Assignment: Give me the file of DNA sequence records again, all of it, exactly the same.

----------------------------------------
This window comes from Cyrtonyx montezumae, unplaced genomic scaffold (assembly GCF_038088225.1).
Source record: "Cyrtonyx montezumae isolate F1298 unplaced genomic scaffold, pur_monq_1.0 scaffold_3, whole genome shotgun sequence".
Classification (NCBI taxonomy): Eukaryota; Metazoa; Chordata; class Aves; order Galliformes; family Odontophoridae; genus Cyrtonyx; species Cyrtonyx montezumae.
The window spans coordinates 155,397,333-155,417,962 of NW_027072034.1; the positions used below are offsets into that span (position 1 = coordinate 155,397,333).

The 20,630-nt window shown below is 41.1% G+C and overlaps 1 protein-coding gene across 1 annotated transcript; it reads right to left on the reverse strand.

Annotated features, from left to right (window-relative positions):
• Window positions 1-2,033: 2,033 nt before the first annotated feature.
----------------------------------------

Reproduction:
This window comes from Cyrtonyx montezumae, unplaced genomic scaffold (assembly GCF_038088225.1).
Source record: "Cyrtonyx montezumae isolate F1298 unplaced genomic scaffold, pur_monq_1.0 scaffold_3, whole genome shotgun sequence".
Classification (NCBI taxonomy): Eukaryota; Metazoa; Chordata; class Aves; order Galliformes; family Odontophoridae; genus Cyrtonyx; species Cyrtonyx montezumae.
The window spans coordinates 155,397,333-155,417,962 of NW_027072034.1; the positions used below are offsets into that span (position 1 = coordinate 155,397,333).

The 20,630-nt window shown below is 41.1% G+C and overlaps 1 protein-coding gene across 1 annotated transcript; it reads right to left on the reverse strand.

Annotated features, from left to right (window-relative positions):
• Window positions 1-2,033: 2,033 nt before the first annotated feature.